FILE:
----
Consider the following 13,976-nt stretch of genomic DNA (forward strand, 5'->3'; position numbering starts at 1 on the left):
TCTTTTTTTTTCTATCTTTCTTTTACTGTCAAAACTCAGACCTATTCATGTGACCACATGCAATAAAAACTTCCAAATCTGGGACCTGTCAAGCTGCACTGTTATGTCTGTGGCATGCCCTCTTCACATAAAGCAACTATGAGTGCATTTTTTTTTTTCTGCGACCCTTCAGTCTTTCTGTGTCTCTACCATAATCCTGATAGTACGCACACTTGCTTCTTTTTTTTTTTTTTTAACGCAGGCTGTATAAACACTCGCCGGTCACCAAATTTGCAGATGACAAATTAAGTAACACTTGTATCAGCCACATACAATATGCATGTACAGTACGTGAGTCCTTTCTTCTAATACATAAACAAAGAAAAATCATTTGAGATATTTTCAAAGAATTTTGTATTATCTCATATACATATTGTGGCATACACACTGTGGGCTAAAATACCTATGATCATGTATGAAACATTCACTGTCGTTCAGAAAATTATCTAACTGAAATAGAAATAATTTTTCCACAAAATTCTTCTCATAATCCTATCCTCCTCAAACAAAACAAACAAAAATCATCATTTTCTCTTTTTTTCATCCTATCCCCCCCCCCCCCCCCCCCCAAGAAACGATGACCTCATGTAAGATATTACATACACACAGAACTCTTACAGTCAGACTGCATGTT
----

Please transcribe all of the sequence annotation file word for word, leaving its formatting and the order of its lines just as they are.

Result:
Consider the following 13,976-nt stretch of genomic DNA (forward strand, 5'->3'; position numbering starts at 1 on the left):
TCTTTTTTTTTCTATCTTTCTTTTACTGTCAAAACTCAGACCTATTCATGTGACCACATGCAATAAAAACTTCCAAATCTGGGACCTGTCAAGCTGCACTGTTATGTCTGTGGCATGCCCTCTTCACATAAAGCAACTATGAGTGCATTTTTTTTTTTCTGCGACCCTTCAGTCTTTCTGTGTCTCTACCATAATCCTGATAGTACGCACACTTGCTTCTTTTTTTTTTTTTTTAACGCAGGCTGTATAAACACTCGCCGGTCACCAAATTTGCAGATGACAAATTAAGTAACACTTGTATCAGCCACATACAATATGCATGTACAGTACGTGAGTCCTTTCTTCTAATACATAAACAAAGAAAAATCATTTGAGATATTTTCAAAGAATTTTGTATTATCTCATATACATATTGTGGCATACACACTGTGGGCTAAAATACCTATGATCATGTATGAAACATTCACTGTCGTTCAGAAAATTATCTAACTGAAATAGAAATAATTTTTCCACAAAATTCTTCTCATAATCCTATCCTCCTCAAACAAAACAAACAAAAATCATCATTTTCTCTTTTTTTCATCCTATCCCCCCCCCCCCCCCCCCCCAAGAAACGATGACCTCATGTAAGATATTACATACACACAGAACTCTTACAGTCAGACTGCATGTT